Last November, RePlay magazine published an article by our CEO Randy White, In Search of the New Gameroom. The article discussed how digital disruption is negatively affecting the location-based entertainment industry and how game changing New School community leisure venue (CLV) business models are focused on offering a destination where friends and family can come together to have a great social experience compared to the traditional FEC business models that are focused primarily on entertainment. As a result most of the New School CLVs are not incorporating gamerooms, mainly since there are so few arcade games designed for group socialization. Instead these CLVs are offering classic old school, physically-interactive social games such as bowling, bocce ball, shuffleboard, billiards, even social golf driving ranges (TopGolf) where a group of people can have a great social experience while playing together and enjoying great food and drink.
A new national survey of 1,000 video gamers by Sequence, an agency that designs and develops connected experiences, has confirmed that entertainment consumers today are looking for social experiences. Their survey found that the majority of home video gamers appreciate and seek out games that connect them to others in a meaningful way; two-thirds (66%) of players wish their favorite games were designed for social interactions between friends and family, in-person and not just on screens. That desire is even higher among millennials at 81%.
The survey found that a lot of gameplay already occurs within group experiences, with nearly half of gamers (46%) playing digital games with friends and family as a part of an in-person, social gathering. The 2016 survey by the Entertainment Software Association also found that frequent gamers value the social aspect of digital games, with 54% playing with other gamers.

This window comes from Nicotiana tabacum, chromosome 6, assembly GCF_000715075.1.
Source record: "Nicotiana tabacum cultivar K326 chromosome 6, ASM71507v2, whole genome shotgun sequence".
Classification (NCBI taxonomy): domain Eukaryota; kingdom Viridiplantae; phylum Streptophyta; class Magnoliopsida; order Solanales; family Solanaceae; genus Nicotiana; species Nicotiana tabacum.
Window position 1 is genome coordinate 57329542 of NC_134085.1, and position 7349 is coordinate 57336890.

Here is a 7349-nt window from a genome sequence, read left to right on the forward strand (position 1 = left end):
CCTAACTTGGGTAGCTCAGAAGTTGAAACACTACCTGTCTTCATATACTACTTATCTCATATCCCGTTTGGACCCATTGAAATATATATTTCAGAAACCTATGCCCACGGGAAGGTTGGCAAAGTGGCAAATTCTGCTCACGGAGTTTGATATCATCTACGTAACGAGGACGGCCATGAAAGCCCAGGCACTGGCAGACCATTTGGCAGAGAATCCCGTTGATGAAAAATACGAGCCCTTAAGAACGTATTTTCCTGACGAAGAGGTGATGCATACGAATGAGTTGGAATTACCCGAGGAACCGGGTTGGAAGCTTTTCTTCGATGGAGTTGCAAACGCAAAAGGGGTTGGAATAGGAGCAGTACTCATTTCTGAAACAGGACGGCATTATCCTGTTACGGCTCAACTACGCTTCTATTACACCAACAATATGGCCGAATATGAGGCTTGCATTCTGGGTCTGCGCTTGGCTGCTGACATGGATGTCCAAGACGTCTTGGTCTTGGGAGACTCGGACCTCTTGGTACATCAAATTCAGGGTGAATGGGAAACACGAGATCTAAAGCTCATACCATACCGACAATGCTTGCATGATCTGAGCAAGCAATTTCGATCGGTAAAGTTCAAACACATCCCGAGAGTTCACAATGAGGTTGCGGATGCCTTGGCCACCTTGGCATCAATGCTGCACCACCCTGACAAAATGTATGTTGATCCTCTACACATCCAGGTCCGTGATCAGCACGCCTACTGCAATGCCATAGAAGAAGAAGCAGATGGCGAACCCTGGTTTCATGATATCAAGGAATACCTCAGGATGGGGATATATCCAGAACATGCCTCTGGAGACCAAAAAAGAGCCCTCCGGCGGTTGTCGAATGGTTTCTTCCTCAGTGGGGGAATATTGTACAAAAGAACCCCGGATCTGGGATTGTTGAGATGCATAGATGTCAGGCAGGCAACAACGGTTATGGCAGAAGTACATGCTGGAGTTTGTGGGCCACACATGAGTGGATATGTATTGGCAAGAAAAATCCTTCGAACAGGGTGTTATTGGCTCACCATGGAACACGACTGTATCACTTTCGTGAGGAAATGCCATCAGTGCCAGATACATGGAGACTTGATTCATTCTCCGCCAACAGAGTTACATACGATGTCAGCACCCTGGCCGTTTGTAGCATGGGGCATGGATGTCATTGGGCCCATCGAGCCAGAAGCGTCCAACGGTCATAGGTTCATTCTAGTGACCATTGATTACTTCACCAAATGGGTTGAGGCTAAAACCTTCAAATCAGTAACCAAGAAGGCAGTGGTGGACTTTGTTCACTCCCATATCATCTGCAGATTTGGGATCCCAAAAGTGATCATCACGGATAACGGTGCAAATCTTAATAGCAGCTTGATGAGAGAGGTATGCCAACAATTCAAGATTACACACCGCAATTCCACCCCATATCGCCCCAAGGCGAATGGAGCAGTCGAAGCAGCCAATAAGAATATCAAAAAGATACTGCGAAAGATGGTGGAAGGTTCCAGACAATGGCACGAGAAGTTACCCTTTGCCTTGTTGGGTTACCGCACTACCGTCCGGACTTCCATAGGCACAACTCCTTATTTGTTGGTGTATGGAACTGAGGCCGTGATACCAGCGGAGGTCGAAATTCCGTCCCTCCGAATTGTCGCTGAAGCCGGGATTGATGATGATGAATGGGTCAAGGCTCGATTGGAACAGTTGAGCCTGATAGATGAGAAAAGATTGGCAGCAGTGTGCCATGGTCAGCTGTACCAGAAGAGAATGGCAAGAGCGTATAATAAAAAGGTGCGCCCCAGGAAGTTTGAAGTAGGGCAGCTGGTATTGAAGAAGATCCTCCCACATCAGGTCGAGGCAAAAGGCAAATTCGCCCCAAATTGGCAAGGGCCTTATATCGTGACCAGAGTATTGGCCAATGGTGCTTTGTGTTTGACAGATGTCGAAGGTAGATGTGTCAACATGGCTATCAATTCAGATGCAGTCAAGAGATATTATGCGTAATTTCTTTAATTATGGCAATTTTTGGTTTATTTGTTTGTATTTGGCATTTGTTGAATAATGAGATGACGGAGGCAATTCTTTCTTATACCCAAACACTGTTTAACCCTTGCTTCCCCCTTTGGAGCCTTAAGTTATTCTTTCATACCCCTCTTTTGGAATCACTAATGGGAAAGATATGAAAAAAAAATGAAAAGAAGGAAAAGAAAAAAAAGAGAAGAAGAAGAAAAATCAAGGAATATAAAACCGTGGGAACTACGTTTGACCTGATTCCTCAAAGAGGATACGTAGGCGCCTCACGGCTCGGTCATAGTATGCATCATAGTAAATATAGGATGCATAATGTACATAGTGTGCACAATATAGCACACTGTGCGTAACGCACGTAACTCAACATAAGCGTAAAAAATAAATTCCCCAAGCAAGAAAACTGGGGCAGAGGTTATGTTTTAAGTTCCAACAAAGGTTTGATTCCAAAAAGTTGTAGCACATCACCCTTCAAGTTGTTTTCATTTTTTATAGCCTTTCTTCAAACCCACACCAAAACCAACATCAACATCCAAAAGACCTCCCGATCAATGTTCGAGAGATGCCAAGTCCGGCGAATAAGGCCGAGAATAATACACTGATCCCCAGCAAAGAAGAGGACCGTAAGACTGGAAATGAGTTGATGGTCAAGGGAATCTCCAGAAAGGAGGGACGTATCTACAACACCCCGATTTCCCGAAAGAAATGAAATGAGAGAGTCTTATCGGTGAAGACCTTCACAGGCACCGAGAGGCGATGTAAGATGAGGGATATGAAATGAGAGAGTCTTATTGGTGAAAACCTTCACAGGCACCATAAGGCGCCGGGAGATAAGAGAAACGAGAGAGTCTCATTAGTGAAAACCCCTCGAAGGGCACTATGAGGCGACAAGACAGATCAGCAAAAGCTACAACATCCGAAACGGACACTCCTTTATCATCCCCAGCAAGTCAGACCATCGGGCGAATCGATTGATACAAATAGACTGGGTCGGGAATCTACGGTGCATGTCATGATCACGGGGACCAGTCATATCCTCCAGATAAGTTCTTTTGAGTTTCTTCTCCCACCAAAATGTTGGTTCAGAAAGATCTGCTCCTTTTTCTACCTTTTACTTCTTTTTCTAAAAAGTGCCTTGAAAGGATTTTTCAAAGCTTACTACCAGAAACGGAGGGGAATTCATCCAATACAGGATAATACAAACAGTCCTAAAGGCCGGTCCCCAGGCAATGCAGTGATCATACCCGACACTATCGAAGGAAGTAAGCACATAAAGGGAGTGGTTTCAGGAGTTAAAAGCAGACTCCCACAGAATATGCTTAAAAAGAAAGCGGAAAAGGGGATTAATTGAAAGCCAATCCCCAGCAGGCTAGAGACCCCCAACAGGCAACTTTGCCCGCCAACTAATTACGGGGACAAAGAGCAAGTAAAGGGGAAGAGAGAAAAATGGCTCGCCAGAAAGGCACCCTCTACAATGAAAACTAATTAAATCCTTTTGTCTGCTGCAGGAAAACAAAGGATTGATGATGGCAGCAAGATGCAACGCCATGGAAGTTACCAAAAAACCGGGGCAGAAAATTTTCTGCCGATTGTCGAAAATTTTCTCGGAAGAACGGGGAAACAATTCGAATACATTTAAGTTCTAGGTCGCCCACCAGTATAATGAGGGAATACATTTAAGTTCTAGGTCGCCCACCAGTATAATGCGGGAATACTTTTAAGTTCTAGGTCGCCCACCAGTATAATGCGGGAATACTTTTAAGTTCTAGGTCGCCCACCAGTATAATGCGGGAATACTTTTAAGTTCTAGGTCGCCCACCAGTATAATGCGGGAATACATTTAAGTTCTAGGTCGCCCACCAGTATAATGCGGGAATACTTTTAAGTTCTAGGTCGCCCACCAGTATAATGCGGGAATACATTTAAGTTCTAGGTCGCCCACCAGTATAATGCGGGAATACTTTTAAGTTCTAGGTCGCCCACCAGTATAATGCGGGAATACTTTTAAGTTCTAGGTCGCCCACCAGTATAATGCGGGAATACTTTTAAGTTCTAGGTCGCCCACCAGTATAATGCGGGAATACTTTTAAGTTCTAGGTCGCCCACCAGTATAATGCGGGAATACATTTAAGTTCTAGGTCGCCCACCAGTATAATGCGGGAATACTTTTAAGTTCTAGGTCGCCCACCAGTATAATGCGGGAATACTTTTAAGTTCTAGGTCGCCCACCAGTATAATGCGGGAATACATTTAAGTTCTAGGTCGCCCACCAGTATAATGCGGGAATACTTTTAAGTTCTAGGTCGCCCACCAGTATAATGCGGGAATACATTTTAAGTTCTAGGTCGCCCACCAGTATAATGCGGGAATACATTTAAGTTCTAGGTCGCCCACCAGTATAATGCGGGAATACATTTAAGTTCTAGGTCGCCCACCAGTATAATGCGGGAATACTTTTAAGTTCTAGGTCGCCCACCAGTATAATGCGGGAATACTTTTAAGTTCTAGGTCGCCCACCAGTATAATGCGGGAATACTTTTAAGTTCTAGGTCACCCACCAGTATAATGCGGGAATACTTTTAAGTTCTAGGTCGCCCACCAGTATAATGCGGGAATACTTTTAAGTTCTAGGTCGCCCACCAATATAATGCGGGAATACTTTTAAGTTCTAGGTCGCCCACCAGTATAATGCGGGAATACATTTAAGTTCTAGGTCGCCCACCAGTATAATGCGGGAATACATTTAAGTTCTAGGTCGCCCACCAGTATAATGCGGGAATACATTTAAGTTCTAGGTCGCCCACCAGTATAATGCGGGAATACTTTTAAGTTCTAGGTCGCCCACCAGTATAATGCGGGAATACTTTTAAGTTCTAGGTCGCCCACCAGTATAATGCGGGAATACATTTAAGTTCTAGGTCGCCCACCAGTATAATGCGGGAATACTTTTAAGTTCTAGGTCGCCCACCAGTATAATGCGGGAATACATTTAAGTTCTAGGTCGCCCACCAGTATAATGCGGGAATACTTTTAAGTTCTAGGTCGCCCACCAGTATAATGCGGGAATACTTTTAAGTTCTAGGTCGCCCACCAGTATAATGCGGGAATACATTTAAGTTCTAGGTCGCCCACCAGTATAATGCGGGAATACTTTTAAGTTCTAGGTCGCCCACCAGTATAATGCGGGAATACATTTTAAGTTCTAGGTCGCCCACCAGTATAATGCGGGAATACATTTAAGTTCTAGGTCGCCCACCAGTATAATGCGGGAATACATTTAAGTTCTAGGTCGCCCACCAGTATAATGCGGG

Sequence CEO JoJo Roy explained it this way, “People are hungering for more, and it's not just going deeper into the screen. Despite the advances in technology and immersive experiences, people are looking for ways to get together.”
The desire for in-person social gaming experiences helps explain the mass appeal of Pokémon GO. The Sequence survey found that 97% of consumers played it as a group. The success of Pokémon GO was of course largely due to a number of factors including its brand power and cultural relevance. However, its ability to disrupt and re-pattern the gaming behaviors of over 20 million users in its first two weeks to interact with the real world and to work together and meet up in Pokémon GO gyms proves that people are more than ready to start playing games that socially connect them in-person.
The findings from the Sequence survey and the overwhelming success of games like Pokémon GO point to the widely untapped potential of creating arcade gaming experiences that make social interaction a priority. The desire for real-life in-person social connections while playing games represents an opportunity for both arcade game manufactures and gamerooms to offer games that bring people together rather than isolate them as so many arcade games currently do. There's enormous upside potential for gamerooms to become more compelling by offering in-person togetherness experiences and so they can become a relevant part of the New School CLV business models.